The second fundamental difference between the drying models lies in the number of spatial dimensions used to describe the process. One-dimensional (1-D) models that use the thickness of the sample as the only spatial dimension are fast running and allow the most important transport phenomena to be captured, including, for example, transfers and drying stress. For a refined approach, a 2-D model can be useful where the thickness and the width of the sample are used in the formulation to enable a better evaluation of the drying rate and stress development. Moreover, such models can account for the grain direction and the presence of both sapwood and heartwood in wood. Due to the large anisotropy ratios evident in wood, the length of the sample is absolutely required in the case of processes where internal vaporization is important. Finally, a 3-D model allows a comprehensive geometrical modeling to be investigated (Perré and Turner, 1999b).

Once the specific formulation has been decided, various approaches in the computational solution strategy can be adopted to simulate the drying process. For example, simple and efficient methods that use the assumption of constant physical parameters can be used to address specific problems, including kiln sizing and the global effect of the product size. Among these methods, the dimensionless drying curves proposed by Van Meel (1958) or the simple analytical solutions outlined by Crank (1975) have to be noted. However, the development of these methods fails to provide a complete understanding of the internal transfer mechanisms and the coupling that always exists between heat and mass transfer.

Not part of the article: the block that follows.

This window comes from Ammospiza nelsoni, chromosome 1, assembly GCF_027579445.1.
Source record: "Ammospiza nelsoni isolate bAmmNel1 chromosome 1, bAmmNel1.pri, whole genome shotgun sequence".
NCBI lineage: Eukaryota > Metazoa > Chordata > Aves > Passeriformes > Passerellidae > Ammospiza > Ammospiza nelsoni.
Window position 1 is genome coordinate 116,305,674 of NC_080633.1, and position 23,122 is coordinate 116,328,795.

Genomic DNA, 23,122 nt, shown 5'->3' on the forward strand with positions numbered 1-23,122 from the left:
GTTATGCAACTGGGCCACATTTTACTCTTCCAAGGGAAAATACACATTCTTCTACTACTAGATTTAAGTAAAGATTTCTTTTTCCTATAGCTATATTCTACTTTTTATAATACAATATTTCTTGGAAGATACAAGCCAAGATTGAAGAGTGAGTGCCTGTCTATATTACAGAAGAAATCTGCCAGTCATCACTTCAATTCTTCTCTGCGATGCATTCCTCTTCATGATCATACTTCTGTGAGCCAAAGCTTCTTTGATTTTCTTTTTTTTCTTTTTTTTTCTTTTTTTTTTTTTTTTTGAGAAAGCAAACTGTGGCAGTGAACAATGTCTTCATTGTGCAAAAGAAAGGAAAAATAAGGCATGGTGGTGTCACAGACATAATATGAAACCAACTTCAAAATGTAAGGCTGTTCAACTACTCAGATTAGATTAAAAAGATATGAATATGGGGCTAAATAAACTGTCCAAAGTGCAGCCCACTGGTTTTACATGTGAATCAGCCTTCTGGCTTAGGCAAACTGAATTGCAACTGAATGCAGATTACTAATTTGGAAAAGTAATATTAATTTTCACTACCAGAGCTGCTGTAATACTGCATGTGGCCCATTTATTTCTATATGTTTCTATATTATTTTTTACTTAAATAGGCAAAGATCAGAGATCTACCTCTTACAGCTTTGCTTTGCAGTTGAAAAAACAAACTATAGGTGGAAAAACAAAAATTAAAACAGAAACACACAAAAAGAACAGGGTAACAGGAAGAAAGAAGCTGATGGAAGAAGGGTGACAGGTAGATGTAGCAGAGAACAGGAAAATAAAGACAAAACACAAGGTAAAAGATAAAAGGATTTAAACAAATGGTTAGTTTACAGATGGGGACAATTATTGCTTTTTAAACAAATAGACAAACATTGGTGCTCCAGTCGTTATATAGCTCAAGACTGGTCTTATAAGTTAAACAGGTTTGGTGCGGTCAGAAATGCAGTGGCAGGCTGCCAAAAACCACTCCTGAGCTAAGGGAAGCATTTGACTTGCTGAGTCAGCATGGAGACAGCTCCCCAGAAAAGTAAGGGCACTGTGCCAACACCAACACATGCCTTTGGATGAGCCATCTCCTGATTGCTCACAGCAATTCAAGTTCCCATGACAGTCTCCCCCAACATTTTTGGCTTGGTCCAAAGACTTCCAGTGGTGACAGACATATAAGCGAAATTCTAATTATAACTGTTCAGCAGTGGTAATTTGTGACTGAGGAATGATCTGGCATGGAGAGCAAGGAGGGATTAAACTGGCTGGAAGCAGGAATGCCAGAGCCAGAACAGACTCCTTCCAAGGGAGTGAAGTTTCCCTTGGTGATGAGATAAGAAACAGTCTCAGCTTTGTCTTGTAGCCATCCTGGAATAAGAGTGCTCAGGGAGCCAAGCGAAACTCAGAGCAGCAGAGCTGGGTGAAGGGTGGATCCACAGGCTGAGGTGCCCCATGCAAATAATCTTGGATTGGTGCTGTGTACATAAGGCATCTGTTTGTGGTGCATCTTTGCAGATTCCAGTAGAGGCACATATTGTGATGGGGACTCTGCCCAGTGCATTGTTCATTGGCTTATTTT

A second set of computational strategies can be used that try to be more realistic by using a more suitable set of simplifying assumptions. All models based on the concept of “drying front” belong to this category (Hadley, 1982; Rogers and Kaviany, 1992; Perré et al., 1999). Finally, all computational models based on a complete numerical solution of the nonlinear conservation laws constitute the third category. The first representative examples of this category appeared more than 20 years ago (Bramhall, 1979; Kawai, 1980). Thereafter, a more comprehensive physical formulation has been applied with success, at first in one-dimension (Stanish et al., 1986; Moyne, 1987; Ben Nasrallah and Perré, 1988; Ilic and Turner, 1989) and later in two-dimensions (Perré and Degiovanni, 1990; Fyhr and Rasmuson, 1996; Boukadida and Ben Nasrallah, 1995; Pang, 1996). Nowadays, as a result of the significant advancements in numerical techniques, including efficient inexact Newton iterative solvers and the use of unstructured meshes, together with the ever-increasing power of computers, the numerical simulations have become a real tool, able to deal with a comprehensive formulation with any geometrical formulation (Turner and Perré, 1996; Perré, 1999a, b). Before going further, one has to note that the vacuum drying of wood involves two particular and important features: